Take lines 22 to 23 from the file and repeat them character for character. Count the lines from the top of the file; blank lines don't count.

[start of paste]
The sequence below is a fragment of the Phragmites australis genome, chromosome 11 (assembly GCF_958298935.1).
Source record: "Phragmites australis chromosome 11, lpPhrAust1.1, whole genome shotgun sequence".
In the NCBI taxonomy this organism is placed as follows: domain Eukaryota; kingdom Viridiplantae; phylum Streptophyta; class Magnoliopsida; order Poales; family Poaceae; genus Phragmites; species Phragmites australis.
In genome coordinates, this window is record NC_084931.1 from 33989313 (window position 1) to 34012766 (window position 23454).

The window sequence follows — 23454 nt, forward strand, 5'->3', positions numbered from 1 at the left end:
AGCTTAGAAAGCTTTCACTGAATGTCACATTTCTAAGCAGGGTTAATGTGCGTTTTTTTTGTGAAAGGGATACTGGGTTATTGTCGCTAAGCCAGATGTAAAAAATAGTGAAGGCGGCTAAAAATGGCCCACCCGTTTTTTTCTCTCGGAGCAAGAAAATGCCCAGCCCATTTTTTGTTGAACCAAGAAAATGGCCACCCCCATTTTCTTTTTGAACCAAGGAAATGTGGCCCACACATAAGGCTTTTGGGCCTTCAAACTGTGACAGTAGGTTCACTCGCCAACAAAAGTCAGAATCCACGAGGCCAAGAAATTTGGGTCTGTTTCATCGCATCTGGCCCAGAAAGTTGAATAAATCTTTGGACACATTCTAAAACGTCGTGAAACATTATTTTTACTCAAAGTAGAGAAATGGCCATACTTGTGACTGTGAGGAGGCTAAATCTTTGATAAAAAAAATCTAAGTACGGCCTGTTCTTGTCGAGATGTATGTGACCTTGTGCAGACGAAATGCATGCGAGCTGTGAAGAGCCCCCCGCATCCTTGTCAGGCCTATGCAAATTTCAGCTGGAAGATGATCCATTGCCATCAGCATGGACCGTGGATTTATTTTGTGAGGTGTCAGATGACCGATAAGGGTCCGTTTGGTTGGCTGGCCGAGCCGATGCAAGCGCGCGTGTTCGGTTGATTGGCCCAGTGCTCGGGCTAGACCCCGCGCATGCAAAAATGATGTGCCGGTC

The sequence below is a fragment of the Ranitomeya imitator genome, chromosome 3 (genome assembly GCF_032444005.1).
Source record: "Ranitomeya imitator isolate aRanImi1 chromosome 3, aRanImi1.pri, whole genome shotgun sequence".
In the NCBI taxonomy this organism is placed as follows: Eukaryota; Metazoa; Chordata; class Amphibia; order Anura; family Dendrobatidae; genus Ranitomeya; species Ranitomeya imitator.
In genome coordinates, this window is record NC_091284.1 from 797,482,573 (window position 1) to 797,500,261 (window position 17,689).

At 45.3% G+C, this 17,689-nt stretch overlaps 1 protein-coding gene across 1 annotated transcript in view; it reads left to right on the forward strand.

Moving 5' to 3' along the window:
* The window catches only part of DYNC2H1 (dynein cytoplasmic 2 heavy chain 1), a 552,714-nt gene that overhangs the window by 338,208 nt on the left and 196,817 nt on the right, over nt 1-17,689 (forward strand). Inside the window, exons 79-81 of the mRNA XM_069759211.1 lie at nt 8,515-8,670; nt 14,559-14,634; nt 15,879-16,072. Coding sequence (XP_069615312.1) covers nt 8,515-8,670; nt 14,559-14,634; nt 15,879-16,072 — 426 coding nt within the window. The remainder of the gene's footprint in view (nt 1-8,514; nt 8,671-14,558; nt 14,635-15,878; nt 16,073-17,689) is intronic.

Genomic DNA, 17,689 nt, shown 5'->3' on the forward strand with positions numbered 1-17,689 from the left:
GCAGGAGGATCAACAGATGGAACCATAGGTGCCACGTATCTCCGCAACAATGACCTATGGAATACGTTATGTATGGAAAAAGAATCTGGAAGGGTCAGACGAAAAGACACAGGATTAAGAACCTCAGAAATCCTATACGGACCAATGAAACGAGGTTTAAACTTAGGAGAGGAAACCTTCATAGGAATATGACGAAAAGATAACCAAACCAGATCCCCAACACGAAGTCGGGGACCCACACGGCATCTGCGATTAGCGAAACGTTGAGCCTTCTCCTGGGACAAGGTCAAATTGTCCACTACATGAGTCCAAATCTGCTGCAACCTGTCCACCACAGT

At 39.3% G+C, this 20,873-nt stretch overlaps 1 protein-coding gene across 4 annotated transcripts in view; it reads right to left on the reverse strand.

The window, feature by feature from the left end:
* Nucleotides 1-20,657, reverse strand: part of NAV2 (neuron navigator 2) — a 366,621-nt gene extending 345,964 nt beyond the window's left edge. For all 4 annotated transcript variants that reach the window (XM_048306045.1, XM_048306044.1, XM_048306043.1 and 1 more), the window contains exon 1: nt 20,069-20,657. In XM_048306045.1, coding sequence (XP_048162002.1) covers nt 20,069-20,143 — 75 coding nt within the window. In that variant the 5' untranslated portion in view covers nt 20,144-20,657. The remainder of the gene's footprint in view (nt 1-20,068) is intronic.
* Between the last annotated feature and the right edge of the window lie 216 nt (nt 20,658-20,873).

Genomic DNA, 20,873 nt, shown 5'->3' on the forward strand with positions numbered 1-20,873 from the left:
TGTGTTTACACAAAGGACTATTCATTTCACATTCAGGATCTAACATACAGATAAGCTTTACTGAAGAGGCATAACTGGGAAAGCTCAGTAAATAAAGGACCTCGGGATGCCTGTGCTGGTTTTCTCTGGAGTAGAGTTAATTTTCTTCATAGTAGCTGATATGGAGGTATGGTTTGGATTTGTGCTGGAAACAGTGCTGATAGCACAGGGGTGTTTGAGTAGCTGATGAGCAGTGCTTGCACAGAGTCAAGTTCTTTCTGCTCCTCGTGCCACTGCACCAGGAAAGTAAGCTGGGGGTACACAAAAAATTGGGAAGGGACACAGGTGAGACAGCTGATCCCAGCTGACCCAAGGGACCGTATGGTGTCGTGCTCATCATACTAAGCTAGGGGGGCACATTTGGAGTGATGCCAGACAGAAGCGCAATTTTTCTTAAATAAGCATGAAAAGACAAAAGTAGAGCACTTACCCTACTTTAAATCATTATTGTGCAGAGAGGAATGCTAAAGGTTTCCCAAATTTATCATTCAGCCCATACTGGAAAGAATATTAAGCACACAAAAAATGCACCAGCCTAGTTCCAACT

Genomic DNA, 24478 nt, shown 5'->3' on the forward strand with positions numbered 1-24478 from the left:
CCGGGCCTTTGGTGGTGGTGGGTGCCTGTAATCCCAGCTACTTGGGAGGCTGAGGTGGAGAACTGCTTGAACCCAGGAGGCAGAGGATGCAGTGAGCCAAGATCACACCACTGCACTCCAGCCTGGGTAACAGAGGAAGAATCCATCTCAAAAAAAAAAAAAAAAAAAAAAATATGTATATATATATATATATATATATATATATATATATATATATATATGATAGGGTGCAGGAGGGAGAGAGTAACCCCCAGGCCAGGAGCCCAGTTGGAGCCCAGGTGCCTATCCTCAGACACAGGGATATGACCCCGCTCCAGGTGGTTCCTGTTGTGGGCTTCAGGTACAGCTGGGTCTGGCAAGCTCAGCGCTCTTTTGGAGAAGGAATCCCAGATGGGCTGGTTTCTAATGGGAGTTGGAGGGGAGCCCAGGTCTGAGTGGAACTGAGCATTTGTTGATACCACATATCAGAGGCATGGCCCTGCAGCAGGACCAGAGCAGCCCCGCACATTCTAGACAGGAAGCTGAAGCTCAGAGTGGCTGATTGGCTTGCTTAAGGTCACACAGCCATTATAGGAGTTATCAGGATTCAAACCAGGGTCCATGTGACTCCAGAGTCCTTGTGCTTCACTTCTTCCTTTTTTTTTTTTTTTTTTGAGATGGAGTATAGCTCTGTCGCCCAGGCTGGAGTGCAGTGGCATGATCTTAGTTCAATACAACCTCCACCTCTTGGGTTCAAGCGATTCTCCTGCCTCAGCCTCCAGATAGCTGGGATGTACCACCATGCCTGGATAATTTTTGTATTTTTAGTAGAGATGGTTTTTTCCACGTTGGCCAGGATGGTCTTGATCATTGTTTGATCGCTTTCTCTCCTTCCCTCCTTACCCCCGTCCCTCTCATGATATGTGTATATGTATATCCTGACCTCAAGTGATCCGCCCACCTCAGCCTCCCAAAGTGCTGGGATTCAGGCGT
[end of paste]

Genomic DNA, 24478 nt, shown 5'->3' on the forward strand with positions numbered 1-24478 from the left:
CCGGGCCTTTGGTGGTGGTGGGTGCCTGTAATCCCAGCTACTTGGGAGGCTGAGGTGGAGAACTGCTTGAACCCAGGAGGCAGAGGATGCAGTGAGCCAAGATCACACCACTGCACTCCAGCCTGGGTAACAGAGGAAGAATCCATCTCAAAAAAAAAAAAAAAAAAAAAAATATGTATATATATATATATATATATATATATATATATATATATATATATGATAGGGTGCAGGAGGGAGAGAGTAACCCCCAGGCCAGGAGCCCAGTTGGAGCCCAGGTGCCTATCCTCAGACACAGGGATATGACCCCGCTCCAGGTGGTTCCTGTTGTGGGCTTCAGGTACAGCTGGGTCTGGCAAGCTCAGCGCTCTTTTGGAGAAGGAATCCCAGATGGGCTGGTTTCTAATGGGAGTTGGAGGGGAGCCCAGGTCTGAGTGGAACTGAGCATTTGTTGATACCACATATCAGAGGCATGGCCCTGCAGCAGGACCAGAGCAGCCCCGCACATTCTAGACAGGAAGCTGAAGCTCAGAGTGGCTGATTGGCTTGCTTAAGGTCACACAGCCATTATAGGAGTTATCAGGATTCAAACCAGGGTCCATGTGACTCCAGAGTCCTTGTGCTTCACTTCTTCCTTTTTTTTTTTTTTTTTTGAGATGGAGTATAGCTCTGTCGCCCAGGCTGGAGTGCAGTGGCATGATCTTAGTTCAATACAACCTCCACCTCTTGGGTTCAAGCGATTCTCCTGCCTCAGCCTCCAGATAGCTGGGATGTACCACCATGCCTGGATAATTTTTGTATTTTTAGTAGAGATGGTTTTTTCCACGTTGGCCAGGATGGTCTTGATCATTGTTTGATCGCTTTCTCTCCTTCCCTCCTTACCCCCGTCCCTCTCATGATATGTGTATATGTATATCCTGACCTCAAGTGATCCGCCCACCTCAGCCTCCCAAAGTGCTGGGATTCAGGCGT